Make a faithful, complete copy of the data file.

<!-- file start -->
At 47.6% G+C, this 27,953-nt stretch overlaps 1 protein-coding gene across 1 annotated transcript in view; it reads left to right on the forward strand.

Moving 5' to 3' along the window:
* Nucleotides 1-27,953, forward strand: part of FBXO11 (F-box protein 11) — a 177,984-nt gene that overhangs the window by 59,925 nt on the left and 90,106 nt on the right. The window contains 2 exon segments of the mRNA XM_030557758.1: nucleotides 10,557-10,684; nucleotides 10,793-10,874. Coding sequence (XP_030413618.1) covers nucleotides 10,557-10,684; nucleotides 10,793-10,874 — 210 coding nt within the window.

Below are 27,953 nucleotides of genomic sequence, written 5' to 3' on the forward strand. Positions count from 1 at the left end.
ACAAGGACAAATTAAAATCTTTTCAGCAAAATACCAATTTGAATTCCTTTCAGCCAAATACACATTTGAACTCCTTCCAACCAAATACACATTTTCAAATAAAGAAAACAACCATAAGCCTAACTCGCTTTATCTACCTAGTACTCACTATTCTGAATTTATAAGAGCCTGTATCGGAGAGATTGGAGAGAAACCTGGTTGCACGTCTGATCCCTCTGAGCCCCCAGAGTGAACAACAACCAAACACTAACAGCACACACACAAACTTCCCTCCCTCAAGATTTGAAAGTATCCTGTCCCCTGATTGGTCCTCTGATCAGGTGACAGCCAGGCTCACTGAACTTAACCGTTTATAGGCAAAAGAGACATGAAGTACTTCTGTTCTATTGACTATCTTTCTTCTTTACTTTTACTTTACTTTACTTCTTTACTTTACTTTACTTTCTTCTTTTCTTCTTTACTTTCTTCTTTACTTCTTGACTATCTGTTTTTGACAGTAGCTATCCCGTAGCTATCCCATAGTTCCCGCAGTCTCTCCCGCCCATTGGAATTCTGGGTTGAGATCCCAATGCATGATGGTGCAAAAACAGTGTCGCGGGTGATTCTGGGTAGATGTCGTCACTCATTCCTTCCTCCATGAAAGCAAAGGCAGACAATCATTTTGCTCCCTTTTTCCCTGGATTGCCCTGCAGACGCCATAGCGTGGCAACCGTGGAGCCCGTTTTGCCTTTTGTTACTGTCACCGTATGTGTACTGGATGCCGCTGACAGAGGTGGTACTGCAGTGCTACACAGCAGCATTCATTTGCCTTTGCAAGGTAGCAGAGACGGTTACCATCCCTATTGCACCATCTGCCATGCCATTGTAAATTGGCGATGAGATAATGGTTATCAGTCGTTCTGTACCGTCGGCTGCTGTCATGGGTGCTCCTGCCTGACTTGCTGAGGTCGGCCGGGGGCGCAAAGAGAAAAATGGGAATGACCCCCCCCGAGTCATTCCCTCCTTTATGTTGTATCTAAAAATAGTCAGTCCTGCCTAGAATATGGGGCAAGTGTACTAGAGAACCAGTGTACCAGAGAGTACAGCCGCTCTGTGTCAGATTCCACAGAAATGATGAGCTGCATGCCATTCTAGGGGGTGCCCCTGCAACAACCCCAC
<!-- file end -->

At 47.6% G+C, this 27,953-nt stretch overlaps 1 protein-coding gene across 1 annotated transcript in view; it reads left to right on the forward strand.

Moving 5' to 3' along the window:
* Nucleotides 1-27,953, forward strand: part of FBXO11 (F-box protein 11) — a 177,984-nt gene that overhangs the window by 59,925 nt on the left and 90,106 nt on the right. The window contains 2 exon segments of the mRNA XM_030557758.1: nucleotides 10,557-10,684; nucleotides 10,793-10,874. Coding sequence (XP_030413618.1) covers nucleotides 10,557-10,684; nucleotides 10,793-10,874 — 210 coding nt within the window.

Below are 27,953 nucleotides of genomic sequence, written 5' to 3' on the forward strand. Positions count from 1 at the left end.
ACAAGGACAAATTAAAATCTTTTCAGCAAAATACCAATTTGAATTCCTTTCAGCCAAATACACATTTGAACTCCTTCCAACCAAATACACATTTTCAAATAAAGAAAACAACCATAAGCCTAACTCGCTTTATCTACCTAGTACTCACTATTCTGAATTTATAAGAGCCTGTATCGGAGAGATTGGAGAGAAACCTGGTTGCACGTCTGATCCCTCTGAGCCCCCAGAGTGAACAACAACCAAACACTAACAGCACACACACAAACTTCCCTCCCTCAAGATTTGAAAGTATCCTGTCCCCTGATTGGTCCTCTGATCAGGTGACAGCCAGGCTCACTGAACTTAACCGTTTATAGGCAAAAGAGACATGAAGTACTTCTGTTCTATTGACTATCTTTCTTCTTTACTTTTACTTTACTTTACTTCTTTACTTTACTTTACTTTCTTCTTTTCTTCTTTACTTTCTTCTTTACTTCTTGACTATCTGTTTTTGACAGTAGCTATCCCGTAGCTATCCCATAGTTCCCGCAGTCTCTCCCGCCCATTGGAATTCTGGGTTGAGATCCCAATGCATGATGGTGCAAAAACAGTGTCGCGGGTGATTCTGGGTAGATGTCGTCACTCATTCCTTCCTCCATGAAAGCAAAGGCAGACAATCATTTTGCTCCCTTTTTCCCTGGATTGCCCTGCAGACGCCATAGCGTGGCAACCGTGGAGCCCGTTTTGCCTTTTGTTACTGTCACCGTATGTGTACTGGATGCCGCTGACAGAGGTGGTACTGCAGTGCTACACAGCAGCATTCATTTGCCTTTGCAAGGTAGCAGAGACGGTTACCATCCCTATTGCACCATCTGCCATGCCATTGTAAATTGGCGATGAGATAATGGTTATCAGTCGTTCTGTACCGTCGGCTGCTGTCATGGGTGCTCCTGCCTGACTTGCTGAGGTCGGCCGGGGGCGCAAAGAGAAAAATGGGAATGACCCCCCCCGAGTCATTCCCTCCTTTATGTTGTATCTAAAAATAGTCAGTCCTGCCTAGAATATGGGGCAAGTGTACTAGAGAACCAGTGTACCAGAGAGTACAGCCGCTCTGTGTCAGATTCCACAGAAATGATGAGCTGCATGCCATTCTAGGGGGTGCCCCTGCAACAACCCCAC